Salt Pans and Elfin Forests: a Birding Tour de Force on Puerto Rico

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21-All this for sandpipers - 2

Scanning the Cabo Rojo salt pans for shorebirds, January 2016. Photo courtesy of Jack Stites.

Fill a bus with 20 bird enthusiasts and two seasoned local birders, turn them loose for 2 ½ days to scour western Puerto Rico, and two results are guaranteed: a healthy bird list and a memorable experience for all. Both were accomplished during a recent birding trip organized by the Sociedad Ornitológica Puertorriqueña (SOPI), VCE’s primary partner on our two-year islandwide survey of Bicknell’s Thrush. With impressive logistical legwork by Ellen Seidman and Katie Schmidt, we followed a fail-safe itinerary that had us covering an array of bird-rich habitats across a north-south “transect”. I had the supremely good fortune to be invited as a visiting ornithologist, an offer I could in no way resist.

We convened early on the morning of January 29, first visiting Cambalache State Forest, where SOPI has an educational center and a network of trails through the site’s mesic limestone forests. We heard from Israel Guzman, SOPI’s President, who outlined the organization’s diverse programs, from educating citizens, to promoting Puerto Rico’s IBAs, to conducting avian inventories, all in the name of conservation. A leisurely introductory walk on one of Cambalache’s many trail loops netted the trip’s only Key West Quail-Dove, glimpsed by a few at the head of the pack, as well as good looks and listens to common endemics like Puerto Rican Tody, Vireo and Bullfinch.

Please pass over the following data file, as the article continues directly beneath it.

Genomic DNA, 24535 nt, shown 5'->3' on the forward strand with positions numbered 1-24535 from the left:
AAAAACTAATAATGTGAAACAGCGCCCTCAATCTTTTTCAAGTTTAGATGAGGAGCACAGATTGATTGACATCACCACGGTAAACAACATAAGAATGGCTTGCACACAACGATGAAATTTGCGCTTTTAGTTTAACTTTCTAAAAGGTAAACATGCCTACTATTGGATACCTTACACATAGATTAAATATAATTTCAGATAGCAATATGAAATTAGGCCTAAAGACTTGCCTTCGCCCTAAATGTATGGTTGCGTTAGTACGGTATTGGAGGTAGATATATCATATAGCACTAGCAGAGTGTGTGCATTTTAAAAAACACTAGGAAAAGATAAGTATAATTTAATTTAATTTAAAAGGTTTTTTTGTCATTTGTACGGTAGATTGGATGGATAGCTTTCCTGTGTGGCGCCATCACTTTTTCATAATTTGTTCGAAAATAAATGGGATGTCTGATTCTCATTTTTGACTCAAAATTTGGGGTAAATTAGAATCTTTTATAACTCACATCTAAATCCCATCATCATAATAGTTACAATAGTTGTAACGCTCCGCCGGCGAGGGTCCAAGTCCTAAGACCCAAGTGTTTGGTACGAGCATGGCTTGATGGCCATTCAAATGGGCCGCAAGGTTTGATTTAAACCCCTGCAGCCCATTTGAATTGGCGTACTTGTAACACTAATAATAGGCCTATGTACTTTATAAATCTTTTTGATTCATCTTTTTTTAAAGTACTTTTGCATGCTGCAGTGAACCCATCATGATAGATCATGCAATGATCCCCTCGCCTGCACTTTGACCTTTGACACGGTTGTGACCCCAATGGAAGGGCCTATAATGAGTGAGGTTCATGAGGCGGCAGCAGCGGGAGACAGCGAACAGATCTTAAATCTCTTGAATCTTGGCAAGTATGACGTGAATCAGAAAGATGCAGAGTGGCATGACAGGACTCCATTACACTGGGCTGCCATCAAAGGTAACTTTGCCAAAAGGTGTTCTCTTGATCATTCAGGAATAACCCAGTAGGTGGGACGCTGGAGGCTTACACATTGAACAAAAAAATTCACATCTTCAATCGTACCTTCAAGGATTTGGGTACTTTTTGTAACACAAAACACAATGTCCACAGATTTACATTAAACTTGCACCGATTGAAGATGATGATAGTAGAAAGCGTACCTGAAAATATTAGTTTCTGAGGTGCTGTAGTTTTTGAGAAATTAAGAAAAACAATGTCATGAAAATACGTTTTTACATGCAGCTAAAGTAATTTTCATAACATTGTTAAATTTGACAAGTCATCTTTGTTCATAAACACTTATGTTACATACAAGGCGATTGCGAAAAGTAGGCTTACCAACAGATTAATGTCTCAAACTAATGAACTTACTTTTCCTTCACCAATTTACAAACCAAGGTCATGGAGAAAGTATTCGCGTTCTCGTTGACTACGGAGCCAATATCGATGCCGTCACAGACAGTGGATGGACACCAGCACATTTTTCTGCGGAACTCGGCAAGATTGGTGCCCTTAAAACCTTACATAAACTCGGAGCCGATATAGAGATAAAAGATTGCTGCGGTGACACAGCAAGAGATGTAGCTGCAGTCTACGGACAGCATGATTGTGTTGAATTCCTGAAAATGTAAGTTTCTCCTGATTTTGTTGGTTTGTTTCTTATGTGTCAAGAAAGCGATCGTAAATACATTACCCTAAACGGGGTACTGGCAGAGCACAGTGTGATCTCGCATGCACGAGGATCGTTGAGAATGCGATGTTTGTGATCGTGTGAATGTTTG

PR Parrots Rio Abajo Facility JBorschow2

Captive-raised yearling Puerto Rican Parrots at the Rio Abajo facility, January 2016. Photo courtesy of Jon Borschow.

Next stop was Rio Aabajo, which provided one of our trip’s most memorable experiences. VCE’s good friend and SOPI co-leader Jose Salguero obtained permission for us to access the U.S. Fish & Wildlife Service Puerto Rican Parrot breeding facility, which is remote and off-limits to the public. Not only did we have several overhead glimpses of raucous, free-flying birds that had been recently released after captive-rearing, but we were treated to close encounters with several captive yearlings and a detailed history of the successful recovery operation by the facility’s impressive professional staff.

11-Elfin Woods Warbler Spotted

“Look, there it is! Foraging in that thicket!” The elusive Elfin-woods Warbler finally shows itself at Maricao State Forest. Photo courtesy of Jon Borschow.

After a fine meal and good night’s sleep at the Copamarina Beach Resort, our bus was rumbling by 7 am the next morning, as we headed north and upward in elevation to the Maricao State Forest. Here our primary quest was the endemic and globally rare Elfin-woods Warbler, for which Marico is the species’ stronghold. A cool and breezy morning challenged us to hear its high-pitched songs and calls in the dense elfin forest. Hopes were beginning to dim when Jose’s sharp ears picked one out. Persistence paid off, and nearly everyone had fine, if fleeting, looks at this diminutive warbler, for many birders the holy grail of Puerto Rican endemics. Maricao also furnished the trip’s only encounters with Puerto Rican Tanagers and Spindalis.